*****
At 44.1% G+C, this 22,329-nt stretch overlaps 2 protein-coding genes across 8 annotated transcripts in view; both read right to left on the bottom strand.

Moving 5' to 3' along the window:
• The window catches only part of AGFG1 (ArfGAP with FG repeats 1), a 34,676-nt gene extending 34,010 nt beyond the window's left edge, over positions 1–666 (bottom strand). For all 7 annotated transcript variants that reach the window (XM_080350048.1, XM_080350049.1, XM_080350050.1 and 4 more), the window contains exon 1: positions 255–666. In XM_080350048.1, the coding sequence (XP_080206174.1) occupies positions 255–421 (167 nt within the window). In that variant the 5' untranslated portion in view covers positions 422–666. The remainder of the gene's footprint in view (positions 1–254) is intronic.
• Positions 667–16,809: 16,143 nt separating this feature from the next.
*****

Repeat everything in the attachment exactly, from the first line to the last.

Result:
At 44.1% G+C, this 22,329-nt stretch overlaps 2 protein-coding genes across 8 annotated transcripts in view; both read right to left on the bottom strand.

Moving 5' to 3' along the window:
• The window catches only part of AGFG1 (ArfGAP with FG repeats 1), a 34,676-nt gene extending 34,010 nt beyond the window's left edge, over positions 1–666 (bottom strand). For all 7 annotated transcript variants that reach the window (XM_080350048.1, XM_080350049.1, XM_080350050.1 and 4 more), the window contains exon 1: positions 255–666. In XM_080350048.1, the coding sequence (XP_080206174.1) occupies positions 255–421 (167 nt within the window). In that variant the 5' untranslated portion in view covers positions 422–666. The remainder of the gene's footprint in view (positions 1–254) is intronic.
• Positions 667–16,809: 16,143 nt separating this feature from the next.